Voices in Recovery Award 2022: Part 1

West Sound Treatment Center created the Voices in Recovery Award to honor people in the community who have gone above and beyond to help those suffering from substance use disorders. This year, we are pleased to name Jim Adrian as a recipient of this award.

Jim Adrian has been a part of the Kitsap community since 1973, when he moved here and began work in the shipyard’s engineering department. Although it would be twenty-five years before he took early retirement and began his second career in real estate and housing, he has always looked for ways to serve the Kitsap community.

He served on the Bremerton City Council in the 1980s for three years, served on the Kitsap Community Resources Board for a year, and spent some time on the Salvation Army Board, as well. His time with these organizations oriented him to some of the issues faced by people with low or no income.

When Jim retired from the shipyard in 1997, he decided he wanted to offer housing to low-income tenants. “I worked with a number of nonprofits and state agencies along the way,” he explains. “The Bremerton Housing Authority, the Kitsap County Housing Authority, WSTC, Scarlet Road, KCR, and St. Vincent de Paul, to name a few. It hasn’t been trouble-free at all. It’s been challenging, but that doesn’t bother me. It’s more rewarding to work with nonprofits than to be out there just trying to maximize your return on investment, and it’s interesting to see how things unfold.”

Jim had been receiving individual referrals from nonprofits and agencies for years when he set aside fourteen units for West Sound Treatment Center’s Forward Bound program. To qualify for housing through this program, people had to have a criminal history, a history of homelessness, and a substance use disorder. On paper, they looked like the worst possible tenants, but then, that was the point of the program: to help people overcome those barriers so they could get a fresh start. Even better, if they stayed for a year, they could have a housing choice voucher, which they could take anywhere in the U.S.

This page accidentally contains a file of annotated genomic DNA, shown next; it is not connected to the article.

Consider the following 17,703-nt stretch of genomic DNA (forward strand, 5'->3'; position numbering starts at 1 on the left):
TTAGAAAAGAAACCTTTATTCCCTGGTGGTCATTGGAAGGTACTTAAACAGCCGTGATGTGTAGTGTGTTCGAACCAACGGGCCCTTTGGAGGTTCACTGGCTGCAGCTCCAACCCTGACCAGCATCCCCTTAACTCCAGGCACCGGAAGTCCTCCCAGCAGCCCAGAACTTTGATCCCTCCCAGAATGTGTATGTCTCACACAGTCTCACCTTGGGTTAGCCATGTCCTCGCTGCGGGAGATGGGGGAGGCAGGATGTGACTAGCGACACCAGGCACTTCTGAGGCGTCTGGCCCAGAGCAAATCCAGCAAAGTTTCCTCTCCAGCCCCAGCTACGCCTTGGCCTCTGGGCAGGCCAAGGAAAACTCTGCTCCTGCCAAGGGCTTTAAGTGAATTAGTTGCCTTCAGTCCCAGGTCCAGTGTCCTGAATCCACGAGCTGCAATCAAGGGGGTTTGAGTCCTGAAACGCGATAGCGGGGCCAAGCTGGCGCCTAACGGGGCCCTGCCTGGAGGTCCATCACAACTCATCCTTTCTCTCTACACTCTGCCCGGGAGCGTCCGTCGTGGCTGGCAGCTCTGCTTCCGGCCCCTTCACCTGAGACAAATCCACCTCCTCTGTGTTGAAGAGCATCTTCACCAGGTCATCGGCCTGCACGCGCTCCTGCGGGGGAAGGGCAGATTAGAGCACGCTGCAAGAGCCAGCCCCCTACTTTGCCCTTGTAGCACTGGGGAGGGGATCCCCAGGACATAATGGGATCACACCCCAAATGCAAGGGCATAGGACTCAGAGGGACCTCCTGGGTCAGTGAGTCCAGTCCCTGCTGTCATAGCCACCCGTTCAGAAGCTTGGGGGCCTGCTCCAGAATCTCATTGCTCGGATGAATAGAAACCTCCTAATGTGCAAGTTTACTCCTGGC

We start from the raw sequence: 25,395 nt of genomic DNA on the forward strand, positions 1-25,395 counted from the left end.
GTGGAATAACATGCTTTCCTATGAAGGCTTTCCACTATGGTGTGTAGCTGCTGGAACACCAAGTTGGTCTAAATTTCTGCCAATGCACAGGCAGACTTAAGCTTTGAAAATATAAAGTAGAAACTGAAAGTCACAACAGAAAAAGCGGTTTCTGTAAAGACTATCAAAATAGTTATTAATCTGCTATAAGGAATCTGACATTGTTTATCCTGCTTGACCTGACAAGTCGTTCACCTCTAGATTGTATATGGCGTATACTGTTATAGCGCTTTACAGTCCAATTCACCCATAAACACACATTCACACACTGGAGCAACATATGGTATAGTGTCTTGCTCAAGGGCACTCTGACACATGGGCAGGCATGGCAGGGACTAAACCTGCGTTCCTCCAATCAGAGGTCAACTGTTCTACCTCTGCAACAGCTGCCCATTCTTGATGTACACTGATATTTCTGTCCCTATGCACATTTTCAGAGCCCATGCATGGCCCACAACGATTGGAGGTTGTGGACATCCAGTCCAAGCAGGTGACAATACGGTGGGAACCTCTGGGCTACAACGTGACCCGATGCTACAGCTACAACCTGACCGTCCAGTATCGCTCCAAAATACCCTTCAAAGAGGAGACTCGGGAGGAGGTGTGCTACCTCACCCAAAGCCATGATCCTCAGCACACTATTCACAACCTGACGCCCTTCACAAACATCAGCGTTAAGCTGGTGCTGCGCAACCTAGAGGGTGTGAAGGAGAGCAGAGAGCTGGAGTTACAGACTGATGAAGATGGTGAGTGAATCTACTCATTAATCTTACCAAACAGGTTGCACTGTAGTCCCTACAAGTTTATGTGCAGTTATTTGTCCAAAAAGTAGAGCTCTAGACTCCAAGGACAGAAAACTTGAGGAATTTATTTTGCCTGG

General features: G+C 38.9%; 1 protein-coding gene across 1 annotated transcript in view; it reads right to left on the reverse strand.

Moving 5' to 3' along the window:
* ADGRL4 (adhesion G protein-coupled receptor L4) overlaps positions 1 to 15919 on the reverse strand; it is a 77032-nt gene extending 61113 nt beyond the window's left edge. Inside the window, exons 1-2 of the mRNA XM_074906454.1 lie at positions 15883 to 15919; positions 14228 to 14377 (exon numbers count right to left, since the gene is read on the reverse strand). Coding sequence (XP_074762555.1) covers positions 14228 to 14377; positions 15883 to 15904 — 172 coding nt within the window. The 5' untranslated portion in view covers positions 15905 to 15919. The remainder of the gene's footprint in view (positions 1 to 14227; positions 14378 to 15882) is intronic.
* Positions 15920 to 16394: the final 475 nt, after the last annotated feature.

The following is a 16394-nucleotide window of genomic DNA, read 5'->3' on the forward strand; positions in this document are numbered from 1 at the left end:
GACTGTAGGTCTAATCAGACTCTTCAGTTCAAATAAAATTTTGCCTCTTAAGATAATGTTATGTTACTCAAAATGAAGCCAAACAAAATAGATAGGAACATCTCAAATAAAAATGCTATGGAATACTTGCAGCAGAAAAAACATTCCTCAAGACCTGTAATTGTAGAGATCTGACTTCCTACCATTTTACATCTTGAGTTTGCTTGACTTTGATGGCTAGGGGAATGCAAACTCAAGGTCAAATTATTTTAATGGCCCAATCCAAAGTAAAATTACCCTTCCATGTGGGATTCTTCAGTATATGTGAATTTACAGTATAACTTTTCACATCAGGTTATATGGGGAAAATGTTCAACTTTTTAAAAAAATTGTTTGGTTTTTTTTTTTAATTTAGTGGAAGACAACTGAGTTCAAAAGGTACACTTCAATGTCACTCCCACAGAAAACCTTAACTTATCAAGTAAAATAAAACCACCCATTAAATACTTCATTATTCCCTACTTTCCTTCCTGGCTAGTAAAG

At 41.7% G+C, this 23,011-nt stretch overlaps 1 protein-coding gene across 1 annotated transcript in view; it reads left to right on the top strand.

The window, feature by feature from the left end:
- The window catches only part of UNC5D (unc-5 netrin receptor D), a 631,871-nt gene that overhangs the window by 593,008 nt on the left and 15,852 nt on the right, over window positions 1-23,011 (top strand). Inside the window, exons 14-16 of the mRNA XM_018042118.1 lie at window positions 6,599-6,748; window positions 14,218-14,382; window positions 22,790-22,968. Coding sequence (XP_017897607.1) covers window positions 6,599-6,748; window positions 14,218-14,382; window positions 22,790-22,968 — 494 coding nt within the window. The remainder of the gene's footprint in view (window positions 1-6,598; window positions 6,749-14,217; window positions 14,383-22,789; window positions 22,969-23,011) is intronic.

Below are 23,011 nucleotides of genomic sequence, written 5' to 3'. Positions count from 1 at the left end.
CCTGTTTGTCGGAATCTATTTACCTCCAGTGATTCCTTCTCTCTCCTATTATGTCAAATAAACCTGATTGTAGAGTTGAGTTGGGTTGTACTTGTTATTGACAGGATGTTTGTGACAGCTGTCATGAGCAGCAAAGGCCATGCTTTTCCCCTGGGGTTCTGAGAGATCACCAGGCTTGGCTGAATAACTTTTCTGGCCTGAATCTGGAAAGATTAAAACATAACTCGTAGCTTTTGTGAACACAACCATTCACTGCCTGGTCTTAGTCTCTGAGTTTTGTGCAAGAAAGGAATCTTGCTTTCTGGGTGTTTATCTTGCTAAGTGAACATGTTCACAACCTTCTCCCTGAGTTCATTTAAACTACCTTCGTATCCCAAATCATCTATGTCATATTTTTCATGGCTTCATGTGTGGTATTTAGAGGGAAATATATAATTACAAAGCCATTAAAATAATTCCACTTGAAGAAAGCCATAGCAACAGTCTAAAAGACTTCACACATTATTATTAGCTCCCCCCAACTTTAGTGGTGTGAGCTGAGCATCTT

One of the keys to that program’s dozens of success stories was funding for case management. During the five-year period that Jim Adrian worked the program, he had fifty or sixty families live in his residences, earn their vouchers, and go on to find other housing. Seven continue to rent from him today, more than a decade later. “When someone rents from you for ten or fifteen years, you get to know them a bit,” Jim says. “I’ve learned over the years that recovery is a lifetime journey, and it’s personally rewarding to get to watch people succeed.”

Jim has also hired many people in recovery through the years and has found them to be very loyal employees. He recognizes that they may need a bit more flexibility, and he accommodates workers who tell him they need time off to go to meetings or deal with mental health issues. “They go for a day or two, and then come back recharged for another week. A lot of employers can’t deal with the uncertainty, but it doesn’t bother me.”

Two of Jim’s employees are WSTC alumni. They began working for him while they were going through treatment and living in recovery housing. A criminal record, mental health issues, and their substance use disorders could have made it difficult for them to find work. However, Jim made sure they had training, tools, and the accommodations they needed, and five years later, they are still working for him.

Jim recognizes the extra challenges people face in recovery. “You can’t expect a landlord to be a social worker,” he says, and he doesn’t try to fill that role. The role he plays is every bit as important, and maybe one that’s even rarer nowadays: He stands out in the community as a landlord and employer who gives people in recovery the opportunity to be their best self.

And that is why WSTC has chosen to honor Jim Adrian with this year’s Voices in Recovery Award.

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